With a smooth transition I started the run with the race time under 6:20 meaning running a 3:25 would set a new Kona PB. Whilst that should be easy I was aware I’d not run more than 30 minutes in a single session during the past two months. With such light run volume due to injury what would happen next was a complete unknown.
The smart approach would be to set off at 3:25 marathon pace. As I ran up Palani I realised I’d not calculated mile pacing for the run (being the US kilometre markers were only every 5km). More significantly I took a gamble and headed off at 3:10 pace something I’d have been confident doing at the start of August.
It held together well along Ali’i Drive and on the return. I got plenty of comments that I was looking good and I felt it too. I hit the climb up Palani to the Queen K bang on 3:10 pace and was inspired seeing Macca making his move on Andreas. Less than a mile to go and they were neck and neck, the mens race was clearly very exciting.
Third time on the Queen K and the pace dwindled. I tried to maintain focus, but there was ever increasing pain in my hip flexors and adductors. I suspected a lack of run training meant they were currently underdeveloped. I did my best to push on as I recorded sub-8 minute miles.
Jogged down the hill in the Natural Energy Lab I was becoming increasingly weak and a little wobbly. By the time I reached the bottom I accepted I had to walk. I made a brief attempt at running after the aid station, but it wasn’t happening.
Recalling how last year Macca had fallen off pace, regrouped and pulled it back I decided I’d walk through special needs eat my M&Ms and once I was out of the Energy Lab I’d run again. Taking splits for the miles it was shocking how long walking takes adding to my determination to run again.
At my lowest point in the race a whole bunch of friends came running by. Each of them giving me encouragement as they struggled with their own races. It helped me to get back in the race though it was Steven’s huge cry that if I kept going at that pace he’d catch me that really pushed me along the Queen K!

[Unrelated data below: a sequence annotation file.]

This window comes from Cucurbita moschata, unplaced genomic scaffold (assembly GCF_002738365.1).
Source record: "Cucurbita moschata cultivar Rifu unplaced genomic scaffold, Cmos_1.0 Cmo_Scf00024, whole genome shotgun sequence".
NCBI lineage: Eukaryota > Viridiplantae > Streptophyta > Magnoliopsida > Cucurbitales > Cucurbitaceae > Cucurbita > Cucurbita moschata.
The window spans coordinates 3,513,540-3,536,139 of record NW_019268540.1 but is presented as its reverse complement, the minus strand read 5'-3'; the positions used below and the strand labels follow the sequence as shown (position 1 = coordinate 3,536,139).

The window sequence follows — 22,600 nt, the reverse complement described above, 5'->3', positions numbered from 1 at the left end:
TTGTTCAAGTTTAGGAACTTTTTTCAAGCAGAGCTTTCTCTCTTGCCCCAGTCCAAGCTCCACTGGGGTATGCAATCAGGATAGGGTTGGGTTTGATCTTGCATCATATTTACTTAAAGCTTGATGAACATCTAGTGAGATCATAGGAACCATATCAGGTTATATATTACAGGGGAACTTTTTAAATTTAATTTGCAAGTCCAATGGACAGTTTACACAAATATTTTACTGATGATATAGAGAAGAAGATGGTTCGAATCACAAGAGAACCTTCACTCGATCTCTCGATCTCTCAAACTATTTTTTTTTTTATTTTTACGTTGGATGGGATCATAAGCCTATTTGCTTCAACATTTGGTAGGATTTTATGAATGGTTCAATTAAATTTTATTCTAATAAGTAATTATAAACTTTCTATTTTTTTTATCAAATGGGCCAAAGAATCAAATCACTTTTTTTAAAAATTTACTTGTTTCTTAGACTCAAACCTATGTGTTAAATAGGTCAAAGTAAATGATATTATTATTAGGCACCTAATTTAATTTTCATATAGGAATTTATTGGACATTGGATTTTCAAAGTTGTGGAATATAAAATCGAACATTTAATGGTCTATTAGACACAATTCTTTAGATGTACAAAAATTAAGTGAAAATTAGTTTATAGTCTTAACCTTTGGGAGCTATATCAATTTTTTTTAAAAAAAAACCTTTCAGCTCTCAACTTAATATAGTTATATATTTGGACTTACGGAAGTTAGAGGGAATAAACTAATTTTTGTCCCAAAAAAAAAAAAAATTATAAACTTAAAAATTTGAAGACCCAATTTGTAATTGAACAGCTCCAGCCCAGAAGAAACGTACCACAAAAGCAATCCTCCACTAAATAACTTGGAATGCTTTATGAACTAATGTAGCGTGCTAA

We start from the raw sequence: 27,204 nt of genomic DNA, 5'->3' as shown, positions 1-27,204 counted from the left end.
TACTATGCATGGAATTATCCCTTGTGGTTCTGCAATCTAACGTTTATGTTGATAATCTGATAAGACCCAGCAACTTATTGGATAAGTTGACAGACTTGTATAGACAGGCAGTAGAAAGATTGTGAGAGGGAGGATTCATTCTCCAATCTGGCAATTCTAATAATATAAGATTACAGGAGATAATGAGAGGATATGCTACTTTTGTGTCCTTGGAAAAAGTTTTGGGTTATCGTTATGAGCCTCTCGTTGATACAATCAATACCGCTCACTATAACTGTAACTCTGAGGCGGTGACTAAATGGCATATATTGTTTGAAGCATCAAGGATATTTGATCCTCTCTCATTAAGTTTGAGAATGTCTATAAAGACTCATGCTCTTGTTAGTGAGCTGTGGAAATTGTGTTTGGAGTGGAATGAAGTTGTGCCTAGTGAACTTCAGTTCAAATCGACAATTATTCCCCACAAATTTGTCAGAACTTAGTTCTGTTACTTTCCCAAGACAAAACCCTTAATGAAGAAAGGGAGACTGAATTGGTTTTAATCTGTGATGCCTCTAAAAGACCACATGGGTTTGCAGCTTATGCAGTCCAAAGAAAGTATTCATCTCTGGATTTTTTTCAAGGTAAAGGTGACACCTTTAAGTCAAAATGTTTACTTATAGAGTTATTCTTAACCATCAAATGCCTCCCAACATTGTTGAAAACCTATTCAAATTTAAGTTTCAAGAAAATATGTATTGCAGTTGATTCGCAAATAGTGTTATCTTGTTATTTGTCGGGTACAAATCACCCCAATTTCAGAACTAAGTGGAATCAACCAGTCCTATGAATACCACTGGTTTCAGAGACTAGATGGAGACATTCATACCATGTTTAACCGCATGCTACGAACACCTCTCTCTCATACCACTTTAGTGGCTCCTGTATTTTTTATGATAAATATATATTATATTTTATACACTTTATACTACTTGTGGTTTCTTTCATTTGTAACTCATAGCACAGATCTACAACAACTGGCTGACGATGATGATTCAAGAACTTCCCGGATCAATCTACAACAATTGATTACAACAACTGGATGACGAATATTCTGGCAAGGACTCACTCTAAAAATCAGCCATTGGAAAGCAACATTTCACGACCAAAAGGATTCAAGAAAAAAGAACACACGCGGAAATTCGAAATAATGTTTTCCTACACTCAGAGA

Reaching the Queen K for the final time I had no excuses and started running again. The first couple of minutes were agony as my legs had seized up. I promised myself I could walk each aid station, but had to run between. I was roughly aware that maybe I’d break 10 hours too if I could just hold a decent effort level.
So there I was hobbling along the Queen K desperate for each aid station and the short break it gave me. I’d certainly come to appreciate how important long runs really are! As I checked the miles off the chance of going under 10 got slimmer.
Reaching the 25 mile mark at the top of Palani it was obvious I’d need a sub 6 minute mile to stand a chance. I tried! There wasn’t much chance I’ve done it in the past, but today I’d be lucky with sub 7. I reached Ali’i Drive feeling wobbly, but desperate to finish and unwilling to stop.
Pushing as hard as I could to cross the line in 10:00:38 so close to another sub-10. It had been a tough day and to be that close in the circumstances was very satisfying. I couldn’t be disappointed with the result because I’d come in with so many uncertainties.
In fact I can see so many positives, the improvement in the swim, the performance on the bike and the knowledge that despite the run build I could still perform like that. This wasn’t my day for a stellar race here, but it gives me confidence that I can have that race here one day.
Chatting with friends in the finish area, there were some superb performances amongst them. Whatever their results everyone seemed to have taken positives away from the day. My race season was over and it was time to kick back. I spent the rest of the day eating what I liked and hobbling around to see the final finishers.